This post discusses plot developments in The Newsroom's Season Two premiere on July 14.
There was reason to be optimistic about Season Two of HBO's behind-the-news drama The Newsroom. The show earned decent viewership ratings in its first season; critical responses ranged from deeply offended to amused if mildly underwhelmed, but speculation circulated that creator Aaron Sorkin had revamped his writing strategy after the season was over.
So even if the particular rumor that Sorkin had fired his whole writing staff turned out to be false, Atlantic staffers Chris Heller and Ashley Fetters had high hopes that perhaps a more thoughtful reboot of HBO's "pretentious, condescending" Sunday-night series was on the way.
But then the season actually began.
The Newsroom's season premiere opens with an investigation, circa 2012, into the ACN News Night team's activities in the fall of 2011. Rewind to the days of Occupy Wall Street and Rebecca Black's "Friday," and the newsroom is mired in as-per-usual chaos: Crusty anchorman Will McAvoy gets kicked off of the network's 10-year September 11 coverage for calling the Tea Party the "American Taliban" on air, finance reporter Sloan Sabbith can't seem to get anybody to listen to her about how drone strikes are a pretty big deal, and producers Jim and Maggie still, disastrously, haven't gotten together—a tragedy that sends a sulky Jim out on the road to cover the Romney campaign.
Below, our discussion of the second-season premiere—the welcome adjustments, the many continuing frustrations, and the agonizing question of how long you should keep watching a show with great potential that nevertheless just keeps disappointing you.
Ashley: Are you sighing a little bit right now? I'm sighing a little bit right now. I wanted this to be better than it was.
Chris: I'm right there with you. Was it really this tedious last season? Re-adjusting to the conceit felt a lot more difficult this time around. I mean, it mentioned the D.C. earthquake multiple times!
Ashley: Yeah. I kind of felt like I was getting hit over the head with "HEY GUYS. IT IS FALL 2011. REMEMBER OCCUPY WALL STREET? IT IS 2011!" But then I remembered: Oh yeah, that's always been the shtick in Newsroom world—the sanctimonious rehash of stuff that feels like it happened five minutes ago.
Chris: This show is like an annoying cousin you don't see that often. You forget, specifically, how simultaneously irritating and dull it can be.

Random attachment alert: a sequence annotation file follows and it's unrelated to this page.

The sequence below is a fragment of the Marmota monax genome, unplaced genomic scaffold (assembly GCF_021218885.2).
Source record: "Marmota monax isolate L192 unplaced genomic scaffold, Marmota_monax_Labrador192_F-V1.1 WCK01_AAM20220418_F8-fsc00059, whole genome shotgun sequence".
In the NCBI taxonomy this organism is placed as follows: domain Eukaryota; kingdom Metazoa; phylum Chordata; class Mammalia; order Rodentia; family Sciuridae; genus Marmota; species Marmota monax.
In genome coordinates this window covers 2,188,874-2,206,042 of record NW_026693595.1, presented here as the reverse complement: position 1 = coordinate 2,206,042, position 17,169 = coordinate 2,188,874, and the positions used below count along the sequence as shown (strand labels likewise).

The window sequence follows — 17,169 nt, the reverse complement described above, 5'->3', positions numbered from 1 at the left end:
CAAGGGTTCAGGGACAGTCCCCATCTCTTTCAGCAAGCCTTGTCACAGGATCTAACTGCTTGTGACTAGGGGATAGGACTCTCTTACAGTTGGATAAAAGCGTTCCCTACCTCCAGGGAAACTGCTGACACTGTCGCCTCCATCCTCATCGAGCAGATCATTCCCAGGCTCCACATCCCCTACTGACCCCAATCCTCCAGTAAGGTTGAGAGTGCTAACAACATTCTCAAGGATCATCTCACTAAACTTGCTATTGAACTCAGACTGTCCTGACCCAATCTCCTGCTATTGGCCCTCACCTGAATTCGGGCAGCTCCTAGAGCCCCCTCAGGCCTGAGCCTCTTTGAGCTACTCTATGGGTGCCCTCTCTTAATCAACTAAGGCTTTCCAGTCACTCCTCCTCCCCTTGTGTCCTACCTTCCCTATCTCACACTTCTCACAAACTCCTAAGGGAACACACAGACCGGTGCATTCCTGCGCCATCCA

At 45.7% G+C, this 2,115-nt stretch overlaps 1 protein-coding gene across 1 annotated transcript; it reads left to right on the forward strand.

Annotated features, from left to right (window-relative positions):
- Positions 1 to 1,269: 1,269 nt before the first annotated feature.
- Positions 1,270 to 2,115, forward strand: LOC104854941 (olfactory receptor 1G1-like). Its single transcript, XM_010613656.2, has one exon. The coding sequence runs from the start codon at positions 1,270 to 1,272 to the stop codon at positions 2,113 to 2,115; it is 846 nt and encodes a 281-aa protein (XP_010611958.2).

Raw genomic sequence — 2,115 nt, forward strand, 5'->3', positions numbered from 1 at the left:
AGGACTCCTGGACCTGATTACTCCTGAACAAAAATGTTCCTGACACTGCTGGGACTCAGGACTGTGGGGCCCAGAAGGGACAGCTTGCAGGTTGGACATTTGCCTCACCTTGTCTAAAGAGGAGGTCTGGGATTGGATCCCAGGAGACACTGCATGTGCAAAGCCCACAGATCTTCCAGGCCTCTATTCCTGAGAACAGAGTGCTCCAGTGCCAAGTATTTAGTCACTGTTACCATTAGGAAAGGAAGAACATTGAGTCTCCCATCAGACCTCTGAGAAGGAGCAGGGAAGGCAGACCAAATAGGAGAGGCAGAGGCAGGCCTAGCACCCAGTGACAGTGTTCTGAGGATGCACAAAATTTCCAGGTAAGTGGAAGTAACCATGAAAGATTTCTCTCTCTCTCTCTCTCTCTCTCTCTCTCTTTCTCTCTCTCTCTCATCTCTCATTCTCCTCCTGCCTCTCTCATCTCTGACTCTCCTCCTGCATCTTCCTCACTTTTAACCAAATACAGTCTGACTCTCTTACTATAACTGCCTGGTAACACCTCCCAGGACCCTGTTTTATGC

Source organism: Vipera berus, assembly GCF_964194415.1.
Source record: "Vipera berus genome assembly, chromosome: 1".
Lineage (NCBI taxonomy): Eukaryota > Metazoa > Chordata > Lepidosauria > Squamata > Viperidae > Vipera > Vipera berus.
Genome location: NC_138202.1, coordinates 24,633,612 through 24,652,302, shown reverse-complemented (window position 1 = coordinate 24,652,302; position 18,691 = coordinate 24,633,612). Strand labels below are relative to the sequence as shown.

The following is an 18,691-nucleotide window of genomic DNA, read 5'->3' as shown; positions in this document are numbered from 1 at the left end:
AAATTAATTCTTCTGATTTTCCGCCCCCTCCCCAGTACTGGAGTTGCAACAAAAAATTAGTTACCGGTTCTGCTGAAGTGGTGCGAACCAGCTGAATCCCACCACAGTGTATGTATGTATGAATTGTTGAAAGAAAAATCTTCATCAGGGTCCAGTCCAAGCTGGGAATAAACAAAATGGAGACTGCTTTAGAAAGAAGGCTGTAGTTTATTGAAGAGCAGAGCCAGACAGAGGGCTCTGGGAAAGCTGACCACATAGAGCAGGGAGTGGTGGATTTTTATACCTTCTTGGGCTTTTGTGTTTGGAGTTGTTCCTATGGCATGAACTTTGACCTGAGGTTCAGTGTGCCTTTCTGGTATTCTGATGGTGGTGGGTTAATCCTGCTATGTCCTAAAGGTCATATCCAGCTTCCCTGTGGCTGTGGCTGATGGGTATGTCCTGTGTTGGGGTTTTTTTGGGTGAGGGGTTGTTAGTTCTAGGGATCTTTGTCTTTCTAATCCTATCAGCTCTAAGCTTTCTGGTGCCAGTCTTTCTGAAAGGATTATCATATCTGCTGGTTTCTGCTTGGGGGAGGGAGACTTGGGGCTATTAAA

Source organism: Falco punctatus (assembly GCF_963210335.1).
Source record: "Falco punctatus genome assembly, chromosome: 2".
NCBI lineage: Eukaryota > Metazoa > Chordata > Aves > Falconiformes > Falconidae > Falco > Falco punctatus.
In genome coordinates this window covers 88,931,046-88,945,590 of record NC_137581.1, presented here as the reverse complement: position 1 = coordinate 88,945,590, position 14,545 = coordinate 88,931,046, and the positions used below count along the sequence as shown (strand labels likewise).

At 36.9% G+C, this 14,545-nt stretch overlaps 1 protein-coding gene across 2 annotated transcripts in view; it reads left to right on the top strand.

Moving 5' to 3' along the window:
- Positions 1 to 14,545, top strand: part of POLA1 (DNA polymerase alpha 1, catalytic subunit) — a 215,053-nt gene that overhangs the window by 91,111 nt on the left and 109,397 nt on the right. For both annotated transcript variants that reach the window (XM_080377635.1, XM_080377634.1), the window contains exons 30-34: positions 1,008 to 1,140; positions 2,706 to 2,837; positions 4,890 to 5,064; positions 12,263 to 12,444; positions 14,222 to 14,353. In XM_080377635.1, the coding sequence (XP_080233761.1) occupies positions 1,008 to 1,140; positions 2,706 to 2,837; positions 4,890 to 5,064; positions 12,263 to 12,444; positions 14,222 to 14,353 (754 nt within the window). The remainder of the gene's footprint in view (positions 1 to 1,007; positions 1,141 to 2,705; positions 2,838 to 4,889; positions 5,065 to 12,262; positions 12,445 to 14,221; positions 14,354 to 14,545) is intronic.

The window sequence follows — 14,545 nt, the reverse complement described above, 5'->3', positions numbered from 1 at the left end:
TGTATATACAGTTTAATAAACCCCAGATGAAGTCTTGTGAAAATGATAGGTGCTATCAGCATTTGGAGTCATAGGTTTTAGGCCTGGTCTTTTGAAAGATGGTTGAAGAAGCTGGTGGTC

Ashley: Totally. But I guess what I'm still trying to decide is whether what we just saw was any indication that Season Two will truly be any different from Season One. Maybe Aaron Sorkin didn't fire the whole writing team, like the rumors were saying way back when, but he did bring in some new consultants...? And after Season One suffered all that critical backlash (the women are crazy, etc.), I wondered whether the writers would be making adjustments in response.
Chris: I didn't have much faith in the behind-the-scenes changes. The joke about Sorkin is that his co-writers are effectively assistants. The scripts are his, not anybody else's.
Ashley: See, I was actually (maybe foolishly) kinda optimistic. But, go on.
Chris: The first episode seems to be reacting, at least a little bit, to some of the backlash. Sloan stood out in a way she hadn't last season.
Ashley: Sloan suddenly felt like more of a real, understandable person to me in this episode—less like an irrational, explosive jumble of unexplained feelings and more like somebody who's really good at her job but just awkward in sensitive situations. Like being around Don, who she's starting to be interested in.
Chris: Mac showed a hint of finally becoming more of a character than some caricature of whatever harried woman did wrong by Aaron Sorkin 25 years ago. And Maggie, uh, didn't cry? I don't know. It didn't feel like the characters improved much. (And as for Jim, he got even worse.) What do you think?
Ashley: Maggie. At this point, she's still the most offensively clueless character of all, but I'm suddenly very intrigued by where her trajectory is going. That flash-forward tease in the beginning where she walked in with short red hair? Like, that worked for me. I want to know what happened there.
Chris: But do you have any faith—at all—that Sorkin will handle that trauma well?
Ashley: I mean... I'm optimistic. At the very least, I do think it was smart—and not accidental—that in the season premiere, it's made clear that the character who seems to get ragged on the most by critics and viewers has undergone a radical change. And I'll definitely keep watching to see "what happened to Maggie" get explained. I see what you're doing there, Sorkin, and it's working. I'll stick with this for a second.